U.S. Rep. Ayanna Pressley’s sweeping plan to significantly cut jail and prison populations, in part by declining to prosecute numerous offenses, is drawing heat from law enforcement officials who say it would trigger more crime and is “only exacerbating problems.”

Pressley’s resolution — called “The People’s Justice Guarantee” — includes proposals that would dramatically reduce the number of people incarcerated across the country, and would encourage diversion programs. The plan also calls for declining to criminally prosecute low-level offenses associated with poverty and addiction, and ending mandatory minimum sentencing.

District Attorney Michael O’Keefe on Sunday warned that such policies can negatively impact communities.

“The idea of calling certain offenses no longer criminal is not the right way to go about this,” said O’Keefe, of the Cape & Islands District. “It will lead to more crime.”

Incarceration is a deterrent to crime, said Marshfield Police Chief Phil Tavares.

“If you’re not incarcerating and not fining, then it continues to enable bad behavior and won’t deter law-breaking behavior,” he added.

But Pressley at an “Equity Agenda workshop” in Dorchester Sunday defended her resolution, saying, “I do not believe that mass incarceration has made any of us safer.”

“It’s not about not supporting or promoting more peaceable and safe communities. We all want, and we all deserve that,” Pressley said.

She talked about her father, who cycled in and out of prison for 14 years because he was battling an opioid addiction.

“Prison should have been a last resort for my father,” she said. “What he needed was access to on-demand treatment.”

Pressley added that the criminal justice system must invest in “preventative measures and alternatives that I think do get us on a pathway to a safer, more equitable and just world.”

She said that 80% of incarcerated women are mothers.

“Now you might say, ‘Well, they did a crime, and so they should have thought about that,’ but most of them are there because of poverty crimes, because of crimes connected to substance abuse disorder, because of domestic violence,” Pressley said.

But Bristol County Sheriff Tom Hodgson said Pressley’s plan was another example of politicians looking for “easy solutions.” Hodgson said striking down prison sentences “lessens accountability.”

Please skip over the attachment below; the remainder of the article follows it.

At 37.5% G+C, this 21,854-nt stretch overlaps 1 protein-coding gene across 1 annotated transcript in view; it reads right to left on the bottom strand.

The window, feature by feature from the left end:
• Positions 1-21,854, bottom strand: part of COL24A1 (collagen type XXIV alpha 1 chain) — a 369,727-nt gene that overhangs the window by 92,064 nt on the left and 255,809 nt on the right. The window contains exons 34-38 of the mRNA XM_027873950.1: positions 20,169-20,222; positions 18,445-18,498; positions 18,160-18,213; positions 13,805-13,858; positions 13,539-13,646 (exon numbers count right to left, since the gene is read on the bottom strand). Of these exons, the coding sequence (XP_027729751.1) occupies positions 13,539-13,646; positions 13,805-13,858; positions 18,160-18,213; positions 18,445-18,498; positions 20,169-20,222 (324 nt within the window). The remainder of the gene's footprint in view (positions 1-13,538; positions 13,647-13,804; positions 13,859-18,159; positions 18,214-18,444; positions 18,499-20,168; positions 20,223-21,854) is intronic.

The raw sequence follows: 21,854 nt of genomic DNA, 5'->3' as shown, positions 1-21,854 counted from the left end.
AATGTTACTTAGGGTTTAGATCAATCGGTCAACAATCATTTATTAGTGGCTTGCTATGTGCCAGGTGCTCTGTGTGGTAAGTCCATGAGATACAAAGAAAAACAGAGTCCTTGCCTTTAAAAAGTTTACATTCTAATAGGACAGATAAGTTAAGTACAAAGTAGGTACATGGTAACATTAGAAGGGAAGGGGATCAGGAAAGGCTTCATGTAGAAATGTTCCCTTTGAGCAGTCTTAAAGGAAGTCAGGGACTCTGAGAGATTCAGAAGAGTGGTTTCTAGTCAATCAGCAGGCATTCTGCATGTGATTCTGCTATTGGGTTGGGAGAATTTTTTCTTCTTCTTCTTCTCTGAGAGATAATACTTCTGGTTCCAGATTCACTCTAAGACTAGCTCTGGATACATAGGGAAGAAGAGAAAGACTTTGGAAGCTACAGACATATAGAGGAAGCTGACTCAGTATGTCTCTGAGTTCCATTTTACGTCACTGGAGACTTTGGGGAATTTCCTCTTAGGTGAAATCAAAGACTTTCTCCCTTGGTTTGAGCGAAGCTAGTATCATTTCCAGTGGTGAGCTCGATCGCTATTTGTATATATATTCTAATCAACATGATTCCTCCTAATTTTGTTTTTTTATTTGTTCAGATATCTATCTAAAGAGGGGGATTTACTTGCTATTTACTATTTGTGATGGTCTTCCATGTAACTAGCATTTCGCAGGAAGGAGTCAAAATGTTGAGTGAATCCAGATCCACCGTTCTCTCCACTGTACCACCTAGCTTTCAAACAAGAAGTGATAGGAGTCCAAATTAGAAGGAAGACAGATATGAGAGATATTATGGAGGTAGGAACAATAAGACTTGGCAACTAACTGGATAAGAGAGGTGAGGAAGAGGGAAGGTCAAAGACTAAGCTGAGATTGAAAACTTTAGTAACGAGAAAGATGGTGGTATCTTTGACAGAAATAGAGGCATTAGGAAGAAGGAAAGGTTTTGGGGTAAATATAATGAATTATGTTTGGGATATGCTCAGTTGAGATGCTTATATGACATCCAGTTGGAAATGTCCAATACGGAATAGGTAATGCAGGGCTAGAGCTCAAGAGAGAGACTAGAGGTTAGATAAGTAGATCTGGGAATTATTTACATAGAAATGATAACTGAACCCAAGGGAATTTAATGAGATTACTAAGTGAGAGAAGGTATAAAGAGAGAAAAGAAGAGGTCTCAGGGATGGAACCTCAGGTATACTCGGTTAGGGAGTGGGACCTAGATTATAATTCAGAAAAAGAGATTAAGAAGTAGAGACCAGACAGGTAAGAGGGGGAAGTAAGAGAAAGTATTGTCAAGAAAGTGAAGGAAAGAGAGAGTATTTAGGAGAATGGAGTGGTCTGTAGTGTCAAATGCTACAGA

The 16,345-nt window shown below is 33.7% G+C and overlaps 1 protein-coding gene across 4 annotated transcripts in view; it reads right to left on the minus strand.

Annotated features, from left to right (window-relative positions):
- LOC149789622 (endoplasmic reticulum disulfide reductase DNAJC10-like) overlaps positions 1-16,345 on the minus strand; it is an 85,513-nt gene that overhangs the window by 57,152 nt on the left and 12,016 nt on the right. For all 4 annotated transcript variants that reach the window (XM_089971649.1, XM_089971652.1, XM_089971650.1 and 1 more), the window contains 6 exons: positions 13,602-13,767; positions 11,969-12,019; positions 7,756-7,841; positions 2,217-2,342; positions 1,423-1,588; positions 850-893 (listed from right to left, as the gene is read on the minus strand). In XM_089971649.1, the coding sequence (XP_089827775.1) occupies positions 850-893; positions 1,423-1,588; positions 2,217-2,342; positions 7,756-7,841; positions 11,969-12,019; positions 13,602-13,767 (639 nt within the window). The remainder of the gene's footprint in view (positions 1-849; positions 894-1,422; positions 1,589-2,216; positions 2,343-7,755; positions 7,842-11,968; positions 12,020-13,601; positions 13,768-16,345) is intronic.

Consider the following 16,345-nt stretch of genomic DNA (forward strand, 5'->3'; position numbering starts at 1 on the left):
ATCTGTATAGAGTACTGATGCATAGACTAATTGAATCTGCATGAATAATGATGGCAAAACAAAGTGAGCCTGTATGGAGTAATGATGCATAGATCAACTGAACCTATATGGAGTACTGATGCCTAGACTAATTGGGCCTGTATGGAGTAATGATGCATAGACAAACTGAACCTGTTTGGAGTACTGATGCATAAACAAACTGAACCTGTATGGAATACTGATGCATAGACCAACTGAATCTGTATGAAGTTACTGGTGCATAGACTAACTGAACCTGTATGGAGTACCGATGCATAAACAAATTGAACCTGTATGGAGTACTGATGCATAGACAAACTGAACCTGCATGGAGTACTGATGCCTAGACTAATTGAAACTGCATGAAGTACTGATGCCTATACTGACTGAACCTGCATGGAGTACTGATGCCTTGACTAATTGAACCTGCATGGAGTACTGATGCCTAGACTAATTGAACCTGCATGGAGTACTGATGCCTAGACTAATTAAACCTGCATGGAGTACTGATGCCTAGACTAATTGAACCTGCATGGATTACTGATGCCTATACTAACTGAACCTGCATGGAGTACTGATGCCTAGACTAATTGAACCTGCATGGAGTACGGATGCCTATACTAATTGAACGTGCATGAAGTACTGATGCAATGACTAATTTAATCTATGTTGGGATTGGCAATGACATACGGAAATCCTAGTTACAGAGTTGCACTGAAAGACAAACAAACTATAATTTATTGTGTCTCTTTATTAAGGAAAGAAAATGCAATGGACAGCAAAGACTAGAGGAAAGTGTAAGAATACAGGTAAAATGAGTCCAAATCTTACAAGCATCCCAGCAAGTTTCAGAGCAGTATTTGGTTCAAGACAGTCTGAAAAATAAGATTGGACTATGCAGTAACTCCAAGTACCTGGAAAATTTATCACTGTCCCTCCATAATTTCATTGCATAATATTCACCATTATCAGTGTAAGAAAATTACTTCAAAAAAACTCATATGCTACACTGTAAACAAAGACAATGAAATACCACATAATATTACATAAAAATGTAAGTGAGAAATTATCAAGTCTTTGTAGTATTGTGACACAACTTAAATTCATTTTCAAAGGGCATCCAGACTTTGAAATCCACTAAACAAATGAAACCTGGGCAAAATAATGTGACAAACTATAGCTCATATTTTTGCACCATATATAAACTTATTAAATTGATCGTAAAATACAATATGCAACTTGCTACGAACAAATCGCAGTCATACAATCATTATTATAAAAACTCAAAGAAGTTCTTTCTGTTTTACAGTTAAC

“This is not helping anybody, it’s only exacerbating problems,” Hodgson said.

“It may cost the life of an innocent person because, based on a formula, you let them out and that’s not the answer,” he added.

Pressley’s resolution would also end the death penalty, and also calls for eliminating life sentences without the possibility of parole. In July, in response to the U.S. Department of Justice’s announcement that they will resume the use of the death penalty, Pressley introduced legislation to prohibit the use of the death penalty at the federal level.

Tavares argues, however, that the death penalty should remain.

“Unfortunately there are some people who have committed such heinous crimes who do deserve the death penalty or life without parole,” he said. “These sentences are a deterrent and keep the rest of the community safe because of the heinous acts they committed.”

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Proposal details

Rep. Ayanna Pressley’s criminal justice resolution, “The People’s Justice Guarantee,” calls for dramatically reducing the number of people behind bars. Here’s how:

— Decriminalizing addiction, homelessness and poverty by legalizing marijuana and overdose prevention sites, declining to criminally prosecute low-level offenses such as loitering and theft of necessity goods, and expunging the records of individuals for all drug-related offenses.

— Decriminalizing consensual sex work and low-level offenses.

— Ending mandatory minimum sentencing, and providing incarcerated individuals an opportunity to petition for release after serving 10 years for any crime, by a review board that includes at least one person who has served time.

— Expanding access to diversion programs, community service, restorative justice programming and treatment options that minimize court involvement and result in no prison time for most offenses when the person does not cause harm.

— Ending the death penalty and life sentences without the possibility of parole.

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